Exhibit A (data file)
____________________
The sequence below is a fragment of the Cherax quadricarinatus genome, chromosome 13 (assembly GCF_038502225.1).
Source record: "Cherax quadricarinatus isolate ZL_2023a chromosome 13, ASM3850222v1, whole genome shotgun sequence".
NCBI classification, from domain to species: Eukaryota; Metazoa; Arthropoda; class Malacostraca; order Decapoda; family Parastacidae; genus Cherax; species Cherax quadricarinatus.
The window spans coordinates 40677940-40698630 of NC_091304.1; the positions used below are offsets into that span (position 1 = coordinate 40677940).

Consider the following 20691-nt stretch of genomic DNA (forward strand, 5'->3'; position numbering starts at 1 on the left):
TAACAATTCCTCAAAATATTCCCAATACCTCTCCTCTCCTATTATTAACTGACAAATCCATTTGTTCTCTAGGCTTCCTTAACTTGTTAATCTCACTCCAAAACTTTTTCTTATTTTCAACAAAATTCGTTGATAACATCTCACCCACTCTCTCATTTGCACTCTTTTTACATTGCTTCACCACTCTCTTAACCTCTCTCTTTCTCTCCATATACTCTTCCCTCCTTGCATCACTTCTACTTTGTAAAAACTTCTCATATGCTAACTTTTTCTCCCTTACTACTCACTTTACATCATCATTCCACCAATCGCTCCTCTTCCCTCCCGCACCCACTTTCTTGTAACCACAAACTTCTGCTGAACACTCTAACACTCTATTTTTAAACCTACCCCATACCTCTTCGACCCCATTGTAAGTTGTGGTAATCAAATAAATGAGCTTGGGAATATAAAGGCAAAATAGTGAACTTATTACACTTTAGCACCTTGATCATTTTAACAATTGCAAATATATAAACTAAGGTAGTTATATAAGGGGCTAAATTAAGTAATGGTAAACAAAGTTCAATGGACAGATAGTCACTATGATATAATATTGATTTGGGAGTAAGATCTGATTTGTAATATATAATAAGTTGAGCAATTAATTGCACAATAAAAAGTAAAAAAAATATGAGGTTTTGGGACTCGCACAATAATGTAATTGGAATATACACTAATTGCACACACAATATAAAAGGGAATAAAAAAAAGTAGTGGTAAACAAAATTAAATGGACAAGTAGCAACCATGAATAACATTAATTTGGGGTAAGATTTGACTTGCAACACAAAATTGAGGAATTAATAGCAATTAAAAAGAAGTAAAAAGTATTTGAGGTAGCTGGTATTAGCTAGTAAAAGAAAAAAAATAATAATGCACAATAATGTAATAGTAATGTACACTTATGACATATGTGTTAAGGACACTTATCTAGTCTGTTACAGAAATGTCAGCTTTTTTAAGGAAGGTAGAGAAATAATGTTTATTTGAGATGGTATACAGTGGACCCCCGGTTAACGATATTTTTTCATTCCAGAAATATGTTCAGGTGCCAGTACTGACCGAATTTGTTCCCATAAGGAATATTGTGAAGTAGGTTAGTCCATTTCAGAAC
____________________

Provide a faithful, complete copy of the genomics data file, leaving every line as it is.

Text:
The sequence below is a fragment of the Cherax quadricarinatus genome, chromosome 13 (assembly GCF_038502225.1).
Source record: "Cherax quadricarinatus isolate ZL_2023a chromosome 13, ASM3850222v1, whole genome shotgun sequence".
NCBI classification, from domain to species: Eukaryota; Metazoa; Arthropoda; class Malacostraca; order Decapoda; family Parastacidae; genus Cherax; species Cherax quadricarinatus.
The window spans coordinates 40677940-40698630 of NC_091304.1; the positions used below are offsets into that span (position 1 = coordinate 40677940).

Consider the following 20691-nt stretch of genomic DNA (forward strand, 5'->3'; position numbering starts at 1 on the left):
TAACAATTCCTCAAAATATTCCCAATACCTCTCCTCTCCTATTATTAACTGACAAATCCATTTGTTCTCTAGGCTTCCTTAACTTGTTAATCTCACTCCAAAACTTTTTCTTATTTTCAACAAAATTCGTTGATAACATCTCACCCACTCTCTCATTTGCACTCTTTTTACATTGCTTCACCACTCTCTTAACCTCTCTCTTTCTCTCCATATACTCTTCCCTCCTTGCATCACTTCTACTTTGTAAAAACTTCTCATATGCTAACTTTTTCTCCCTTACTACTCACTTTACATCATCATTCCACCAATCGCTCCTCTTCCCTCCCGCACCCACTTTCTTGTAACCACAAACTTCTGCTGAACACTCTAACACTCTATTTTTAAACCTACCCCATACCTCTTCGACCCCATTGTAAGTTGTGGTAATCAAATAAATGAGCTTGGGAATATAAAGGCAAAATAGTGAACTTATTACACTTTAGCACCTTGATCATTTTAACAATTGCAAATATATAAACTAAGGTAGTTATATAAGGGGCTAAATTAAGTAATGGTAAACAAAGTTCAATGGACAGATAGTCACTATGATATAATATTGATTTGGGAGTAAGATCTGATTTGTAATATATAATAAGTTGAGCAATTAATTGCACAATAAAAAGTAAAAAAAATATGAGGTTTTGGGACTCGCACAATAATGTAATTGGAATATACACTAATTGCACACACAATATAAAAGGGAATAAAAAAAAGTAGTGGTAAACAAAATTAAATGGACAAGTAGCAACCATGAATAACATTAATTTGGGGTAAGATTTGACTTGCAACACAAAATTGAGGAATTAATAGCAATTAAAAAGAAGTAAAAAGTATTTGAGGTAGCTGGTATTAGCTAGTAAAAGAAAAAAAATAATAATGCACAATAATGTAATAGTAATGTACACTTATGACATATGTGTTAAGGACACTTATCTAGTCTGTTACAGAAATGTCAGCTTTTTTAAGGAAGGTAGAGAAATAATGTTTATTTGAGATGGTATACAGTGGACCCCCGGTTAACGATATTTTTTCATTCCAGAAATATGTTCAGGTGCCAGTACTGACCGAATTTGTTCCCATAAGGAATATTGTGAAGTAGGTTAGTCCATTTCAGAAC